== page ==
Crackdowns on prescriptions are sending addicts to find a fix in the street. But drugs there are more often being made with rapidly fatal doses of fentanyl.

28 Apr 2016

As health officials battle increasing mortality associated with heroin and prescription opioids, an even more dangerous group of street drugs has appeared on the scene. From Seattle to Syracuse, authorities are reporting a spike in overdoses of fentanyl, an opioid 25 to 50 times stronger than heroin; in Canada, four pounds of a drug called W18, which is 100 times stronger than fentanyl, were recently seized.

These drugs — which act so quickly that they can be used in anesthesia— are now being made in clandestine Chinese and American labs. Fentanyl and similar derivatives are then sold either as heroin, in the form of fake Oxycontin pills, or scarily, sometimes even in pills made to look like anti-anxiety medications such as Xanax.

The problem has caught law enforcement officials and politicians off guard. But to anyone who has studied the history of drug policy, it was completely predictable.

It’s known as the “iron law of prohibition” or, as activist Richard Cowan, who coined the phrase, put it: “The harder the enforcement, the harder the drugs.” It’s been demonstrated throughout the history of drug policy: the more authorities target a class of drugs, the more potent and dangerous the versions on the street become. Under alcohol prohibition, bootleggers preferred to sell whiskey and gin, not beer and wine; during the cocaine years, dealers switched from selling powder that was used typically for snorting to selling crack, which can only be smoked, a much more addictive way of using the drug.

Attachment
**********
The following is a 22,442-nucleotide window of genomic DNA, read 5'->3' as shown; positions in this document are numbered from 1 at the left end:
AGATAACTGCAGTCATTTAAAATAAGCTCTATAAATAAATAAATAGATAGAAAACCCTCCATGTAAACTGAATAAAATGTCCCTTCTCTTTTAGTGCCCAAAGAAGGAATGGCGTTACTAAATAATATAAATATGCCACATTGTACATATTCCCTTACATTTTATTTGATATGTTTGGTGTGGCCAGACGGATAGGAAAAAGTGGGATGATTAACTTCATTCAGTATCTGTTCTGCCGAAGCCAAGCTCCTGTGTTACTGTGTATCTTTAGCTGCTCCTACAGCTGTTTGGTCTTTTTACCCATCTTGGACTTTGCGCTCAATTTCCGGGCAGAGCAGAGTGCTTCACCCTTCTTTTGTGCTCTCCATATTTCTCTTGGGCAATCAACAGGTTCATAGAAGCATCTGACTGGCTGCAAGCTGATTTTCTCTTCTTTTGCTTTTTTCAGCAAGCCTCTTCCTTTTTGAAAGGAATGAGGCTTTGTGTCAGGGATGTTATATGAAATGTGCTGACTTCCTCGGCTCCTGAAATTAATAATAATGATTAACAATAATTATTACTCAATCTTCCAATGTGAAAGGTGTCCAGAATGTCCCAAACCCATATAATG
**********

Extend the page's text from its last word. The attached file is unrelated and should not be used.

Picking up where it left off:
From dealers’ business perspective, then, switching to fentanyl makes total sense: the smaller the amount needed to get high, the tinier each package is and the lower the risk of getting busted. But from a public health perspective, it’s a disaster.

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